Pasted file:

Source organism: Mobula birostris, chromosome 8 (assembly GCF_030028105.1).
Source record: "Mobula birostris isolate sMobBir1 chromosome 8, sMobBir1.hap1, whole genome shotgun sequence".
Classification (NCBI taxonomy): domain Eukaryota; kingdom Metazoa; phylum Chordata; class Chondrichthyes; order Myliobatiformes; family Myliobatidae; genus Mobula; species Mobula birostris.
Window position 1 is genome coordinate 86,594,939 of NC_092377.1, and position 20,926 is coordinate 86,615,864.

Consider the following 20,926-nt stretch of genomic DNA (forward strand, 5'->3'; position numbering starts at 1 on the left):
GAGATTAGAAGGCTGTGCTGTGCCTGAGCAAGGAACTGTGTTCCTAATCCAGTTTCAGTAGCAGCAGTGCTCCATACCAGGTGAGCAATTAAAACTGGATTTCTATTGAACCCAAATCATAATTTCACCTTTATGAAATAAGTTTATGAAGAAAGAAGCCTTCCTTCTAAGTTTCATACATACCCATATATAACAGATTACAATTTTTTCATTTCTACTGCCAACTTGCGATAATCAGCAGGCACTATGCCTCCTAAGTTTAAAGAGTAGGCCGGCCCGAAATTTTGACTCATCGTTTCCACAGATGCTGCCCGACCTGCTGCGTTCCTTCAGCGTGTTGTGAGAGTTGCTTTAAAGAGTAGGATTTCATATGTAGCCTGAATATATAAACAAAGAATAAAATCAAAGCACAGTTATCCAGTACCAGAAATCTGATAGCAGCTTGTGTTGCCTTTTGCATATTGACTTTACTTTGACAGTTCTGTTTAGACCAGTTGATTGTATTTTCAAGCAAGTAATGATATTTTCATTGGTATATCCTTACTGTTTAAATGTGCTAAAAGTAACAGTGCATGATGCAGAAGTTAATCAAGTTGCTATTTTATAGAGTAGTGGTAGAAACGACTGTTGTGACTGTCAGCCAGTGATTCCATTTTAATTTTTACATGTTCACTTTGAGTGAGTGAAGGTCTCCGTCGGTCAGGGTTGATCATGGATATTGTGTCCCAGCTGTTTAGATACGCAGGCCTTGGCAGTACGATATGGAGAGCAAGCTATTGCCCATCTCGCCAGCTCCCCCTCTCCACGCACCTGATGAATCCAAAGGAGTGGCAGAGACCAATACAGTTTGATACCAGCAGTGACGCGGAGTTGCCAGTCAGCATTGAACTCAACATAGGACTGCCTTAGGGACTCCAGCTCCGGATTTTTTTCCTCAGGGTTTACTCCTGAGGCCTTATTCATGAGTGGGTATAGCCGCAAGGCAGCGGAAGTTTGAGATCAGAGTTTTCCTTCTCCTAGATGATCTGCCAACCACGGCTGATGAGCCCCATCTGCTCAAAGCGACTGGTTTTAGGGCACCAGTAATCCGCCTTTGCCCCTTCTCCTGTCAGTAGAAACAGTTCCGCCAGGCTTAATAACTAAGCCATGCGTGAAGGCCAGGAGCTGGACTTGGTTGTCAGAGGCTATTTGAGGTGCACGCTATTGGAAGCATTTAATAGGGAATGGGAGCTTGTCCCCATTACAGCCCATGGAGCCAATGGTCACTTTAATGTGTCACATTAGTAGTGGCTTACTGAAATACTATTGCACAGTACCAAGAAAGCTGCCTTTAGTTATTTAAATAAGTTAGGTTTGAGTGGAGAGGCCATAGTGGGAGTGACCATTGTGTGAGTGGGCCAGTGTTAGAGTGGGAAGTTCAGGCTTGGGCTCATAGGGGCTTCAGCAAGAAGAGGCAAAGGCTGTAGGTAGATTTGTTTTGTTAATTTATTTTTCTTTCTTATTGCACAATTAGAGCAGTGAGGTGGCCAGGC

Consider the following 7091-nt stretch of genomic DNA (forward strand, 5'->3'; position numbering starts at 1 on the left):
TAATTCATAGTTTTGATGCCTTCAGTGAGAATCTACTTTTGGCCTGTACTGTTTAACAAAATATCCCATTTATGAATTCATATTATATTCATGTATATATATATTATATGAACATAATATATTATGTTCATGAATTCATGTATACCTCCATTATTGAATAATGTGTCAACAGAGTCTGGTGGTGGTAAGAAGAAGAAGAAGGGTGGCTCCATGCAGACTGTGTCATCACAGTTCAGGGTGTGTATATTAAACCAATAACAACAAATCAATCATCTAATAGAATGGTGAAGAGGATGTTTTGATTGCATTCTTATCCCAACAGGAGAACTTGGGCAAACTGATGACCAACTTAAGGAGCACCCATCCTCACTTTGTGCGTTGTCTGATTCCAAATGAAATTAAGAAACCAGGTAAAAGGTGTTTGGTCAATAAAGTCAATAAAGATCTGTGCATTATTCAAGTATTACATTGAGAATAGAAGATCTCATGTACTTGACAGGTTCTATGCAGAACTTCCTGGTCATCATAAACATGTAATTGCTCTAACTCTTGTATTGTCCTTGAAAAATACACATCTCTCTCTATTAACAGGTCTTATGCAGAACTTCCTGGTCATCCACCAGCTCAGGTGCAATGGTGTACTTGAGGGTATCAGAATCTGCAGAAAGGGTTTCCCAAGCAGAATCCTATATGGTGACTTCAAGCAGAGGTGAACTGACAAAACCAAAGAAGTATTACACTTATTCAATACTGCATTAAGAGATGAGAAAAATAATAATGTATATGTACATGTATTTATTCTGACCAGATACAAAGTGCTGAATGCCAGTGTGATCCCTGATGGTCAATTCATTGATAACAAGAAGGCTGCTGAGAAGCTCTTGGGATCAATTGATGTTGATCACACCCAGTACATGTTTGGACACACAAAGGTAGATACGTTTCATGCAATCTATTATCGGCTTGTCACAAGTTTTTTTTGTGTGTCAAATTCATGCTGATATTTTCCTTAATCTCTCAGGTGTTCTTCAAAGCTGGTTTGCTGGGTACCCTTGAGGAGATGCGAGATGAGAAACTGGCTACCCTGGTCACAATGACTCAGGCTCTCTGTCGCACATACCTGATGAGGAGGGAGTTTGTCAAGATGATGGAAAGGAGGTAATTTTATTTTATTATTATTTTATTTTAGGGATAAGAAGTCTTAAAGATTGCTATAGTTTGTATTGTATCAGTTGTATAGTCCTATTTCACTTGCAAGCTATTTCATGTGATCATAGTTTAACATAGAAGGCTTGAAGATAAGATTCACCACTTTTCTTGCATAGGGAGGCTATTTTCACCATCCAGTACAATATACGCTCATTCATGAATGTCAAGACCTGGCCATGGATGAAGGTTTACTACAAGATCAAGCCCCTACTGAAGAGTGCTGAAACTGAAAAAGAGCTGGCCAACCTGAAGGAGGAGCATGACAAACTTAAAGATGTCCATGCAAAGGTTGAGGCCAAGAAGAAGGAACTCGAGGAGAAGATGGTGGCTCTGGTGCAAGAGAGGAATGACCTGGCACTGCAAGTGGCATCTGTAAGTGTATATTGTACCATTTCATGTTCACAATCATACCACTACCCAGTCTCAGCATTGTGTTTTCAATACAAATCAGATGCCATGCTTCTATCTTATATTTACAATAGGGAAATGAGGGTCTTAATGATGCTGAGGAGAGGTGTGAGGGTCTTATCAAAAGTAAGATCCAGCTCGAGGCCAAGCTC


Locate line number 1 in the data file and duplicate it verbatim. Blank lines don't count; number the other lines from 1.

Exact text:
Source organism: Mobula birostris, chromosome 8 (assembly GCF_030028105.1).